Tuesday, December 28, 2010
So here they are, in no particular order... by this time next year I hope to have...
6 published poems, 3 published short stories, 2 blog posts per month (which shouldn't be all that hard seeing as I already have a couple of dozen writers signed up for my interview series) and one completed first draft of 'a' novel. I will have to chose which of the three to concentrate on in 2011 and stick to it - pushing through the hard times rather than switching projects as I tend to do.
I also want to participate in NaNoWriMo again and, depending on where I'm at with the goal novel come November, I'll either use it to push through to a completed draft or use it to work on novel 2 or 3.
I've recently formed a writing/critique group with some of the writers I was at TAFE with, so with monthly deadlines and face to face feed back, I'm looking forward to a productive and creative year of writing.
How about you? What are your writing goals for 2011?
Wednesday, December 22, 2010
When I look back on the past twelve months I could quite easily be disappointed with myself. I feel like I've made very little progress this year as a writer. I haven't sent out many pieces for publication. I'm still yet to complete a first draft of a novel (I say 'a' as opposed to 'my' because I now have three on the go - which could be part of the problem really), and I've failed (though not for want of trying) to have my short story collection Reflections reviewed...anywhere... There you go - failure with a big fat F!
However, when I looked to see what I've actually had published in 2010 (including blogs other than this one) I was surprised. For a year full of writerly-slacking-off I acheived more than I thought - 10 pieces published including 3 poems, 2 pieces in Victorian Writer, a guest review and a handful of interviews. Oh!! And oops, I forgot - a poem in the next Moving Galleries Exhibition...that's a big one, don't know how I forgot that! Not bad, considering the dismal effort I put in to getting anything published this year.
And of course there was NaNoWriMo - churning out just over 50,000 words in 24 days (6 days before deadline) was also a pretty mighty effort. Sure, many of those words wont deserve to ever see the light of day, but there's some good dialogue in there at least and enough 'story/plot/character' to build at the very least a longish short story...
And as usual I read & read & read - around 60 books in total but I won't be boring and list them. Thirteen of them were by Kate Forsyth. If you love fantasy and you haven't read anything by Kate - shame on you - she is an Aussie treasure. A few of my favourites for the year include Bereft by Chris Womersley, The Ghost's Child by Sonya Hartnett, Cormac McCarthy's The Road and Fall Girl by Toni Jordan.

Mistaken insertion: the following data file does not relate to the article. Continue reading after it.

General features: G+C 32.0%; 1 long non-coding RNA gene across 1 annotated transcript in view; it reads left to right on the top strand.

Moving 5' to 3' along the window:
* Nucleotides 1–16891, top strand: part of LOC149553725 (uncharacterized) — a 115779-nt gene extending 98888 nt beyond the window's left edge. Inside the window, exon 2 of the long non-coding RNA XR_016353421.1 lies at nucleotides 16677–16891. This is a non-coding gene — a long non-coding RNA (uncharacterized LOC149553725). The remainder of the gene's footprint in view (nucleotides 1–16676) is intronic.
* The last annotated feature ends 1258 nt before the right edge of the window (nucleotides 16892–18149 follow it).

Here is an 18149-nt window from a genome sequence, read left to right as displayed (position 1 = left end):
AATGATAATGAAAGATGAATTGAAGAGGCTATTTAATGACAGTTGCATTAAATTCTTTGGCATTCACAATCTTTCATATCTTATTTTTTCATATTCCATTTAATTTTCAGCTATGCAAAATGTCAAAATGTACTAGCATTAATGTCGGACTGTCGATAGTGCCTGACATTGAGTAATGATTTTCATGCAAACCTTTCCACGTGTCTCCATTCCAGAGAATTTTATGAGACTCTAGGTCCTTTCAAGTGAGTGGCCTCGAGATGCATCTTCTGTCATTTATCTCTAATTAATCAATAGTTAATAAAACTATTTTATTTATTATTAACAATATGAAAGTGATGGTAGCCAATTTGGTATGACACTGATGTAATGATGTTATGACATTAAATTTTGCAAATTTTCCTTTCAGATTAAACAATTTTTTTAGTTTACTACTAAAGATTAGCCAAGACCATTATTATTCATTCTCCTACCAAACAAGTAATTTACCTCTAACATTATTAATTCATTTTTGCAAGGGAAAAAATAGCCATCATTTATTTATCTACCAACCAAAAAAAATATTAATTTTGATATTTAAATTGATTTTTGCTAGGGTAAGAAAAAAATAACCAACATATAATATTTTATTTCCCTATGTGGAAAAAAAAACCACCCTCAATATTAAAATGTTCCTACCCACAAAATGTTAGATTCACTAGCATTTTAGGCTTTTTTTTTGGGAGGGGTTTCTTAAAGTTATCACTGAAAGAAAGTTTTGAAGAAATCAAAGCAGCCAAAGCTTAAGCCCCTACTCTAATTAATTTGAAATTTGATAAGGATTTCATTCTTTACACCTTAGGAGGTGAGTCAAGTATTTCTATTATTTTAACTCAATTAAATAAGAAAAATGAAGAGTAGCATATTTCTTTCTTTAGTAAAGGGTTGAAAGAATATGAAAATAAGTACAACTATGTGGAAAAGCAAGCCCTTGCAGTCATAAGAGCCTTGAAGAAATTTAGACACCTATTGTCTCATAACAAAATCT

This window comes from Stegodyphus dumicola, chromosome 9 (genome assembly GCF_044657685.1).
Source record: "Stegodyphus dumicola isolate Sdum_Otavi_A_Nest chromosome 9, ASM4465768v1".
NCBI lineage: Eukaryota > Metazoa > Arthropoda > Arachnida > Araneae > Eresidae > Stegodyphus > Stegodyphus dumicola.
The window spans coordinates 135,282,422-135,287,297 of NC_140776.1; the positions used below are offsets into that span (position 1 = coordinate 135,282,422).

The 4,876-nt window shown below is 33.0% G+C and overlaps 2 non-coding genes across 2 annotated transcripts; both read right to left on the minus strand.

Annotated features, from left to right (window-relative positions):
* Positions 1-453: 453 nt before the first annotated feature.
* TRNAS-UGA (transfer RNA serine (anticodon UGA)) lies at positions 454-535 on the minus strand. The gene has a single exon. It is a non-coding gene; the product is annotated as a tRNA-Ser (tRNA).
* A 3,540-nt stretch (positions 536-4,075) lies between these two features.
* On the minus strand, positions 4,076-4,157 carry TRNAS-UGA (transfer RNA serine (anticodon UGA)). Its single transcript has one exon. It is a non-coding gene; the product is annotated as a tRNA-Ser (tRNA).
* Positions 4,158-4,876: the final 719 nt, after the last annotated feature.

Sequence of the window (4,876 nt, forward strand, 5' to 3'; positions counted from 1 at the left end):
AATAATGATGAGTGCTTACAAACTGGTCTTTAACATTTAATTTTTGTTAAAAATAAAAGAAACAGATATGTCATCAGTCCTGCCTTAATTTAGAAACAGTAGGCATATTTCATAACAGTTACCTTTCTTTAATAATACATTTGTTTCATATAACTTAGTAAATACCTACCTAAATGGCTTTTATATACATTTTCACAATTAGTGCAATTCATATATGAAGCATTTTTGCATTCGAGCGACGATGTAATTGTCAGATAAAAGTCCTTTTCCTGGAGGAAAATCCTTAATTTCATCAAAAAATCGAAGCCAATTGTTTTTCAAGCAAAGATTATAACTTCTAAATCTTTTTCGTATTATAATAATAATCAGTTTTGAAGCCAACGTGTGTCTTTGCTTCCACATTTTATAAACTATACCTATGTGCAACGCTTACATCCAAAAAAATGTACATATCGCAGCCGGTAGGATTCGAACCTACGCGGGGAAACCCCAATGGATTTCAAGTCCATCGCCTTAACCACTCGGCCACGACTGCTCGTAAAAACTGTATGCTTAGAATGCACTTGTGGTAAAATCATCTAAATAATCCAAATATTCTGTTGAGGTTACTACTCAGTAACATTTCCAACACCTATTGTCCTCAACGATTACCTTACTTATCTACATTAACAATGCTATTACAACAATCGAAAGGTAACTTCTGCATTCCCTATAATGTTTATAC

As for 2011, as I said in the previous post I have a series of interviews lined up, so I hope you'll stay tuned for those. I hope to keep them coming all year. As for other 'writerly' goals for 2011, I'll save them for another post as this is already becoming a bit of a book...
Merry Christmas/Happy Holidays etc...
Tuesday, December 21, 2010
Thursday, December 9, 2010
With this in mind I have made a pledge with myself for 2011 that I will not borrow any fiction from the library no matter how interesting said fiction is. I will resist temptation.
Here are some of the titles from my own well-stocked shelves that I will be delving into in the coming year.
Tuesday, November 30, 2010
NaNoWriMo finishes for me not with a roar but with a whimper. This is probably because I finished 6 days early, so there was no mad dash, no sprint to the finish line. This was my first attempt at NaNo and I'm glad I made the effort, glad I embraced the challenge. One of my tutors at TAFE instilled in me the following advice - "Don't get it right, get it written" or, in other words, give yourself permission to write badly, first drafts are meant to be rubbish. Nowhere and at no time is this more true than at the end of a hectic 'write or die' 30 days of NaNo maddness.
So, am I happy with what I've written? Yes & No. There are parts of it that I will salvage, either to be used in the rewriting of my NaNo novel, which at just under 51,000 words is by no means finished (whether or not I choose to continue on with it is yet to be decided), or to be used for other shorter pieces of writing - the dialogue alone is useful.
So, was NaNo worth it? Of course! Even if I were to never use a single word I wrote during November, even if I was to delete the file from my hard disk (I won't - I don't delete anything, you never know when that phrase or sentence of dialogue might come in useful) it would still have been worth the effort. I had gotten out of the habit of writing - this is something that has happened to me at different times over the years - so what NaNoWriMo did for me was get me writing again. It gave me the right kind of motivation to turn up at my desk every day, to keep my bum in the chair and my fingers on the keys.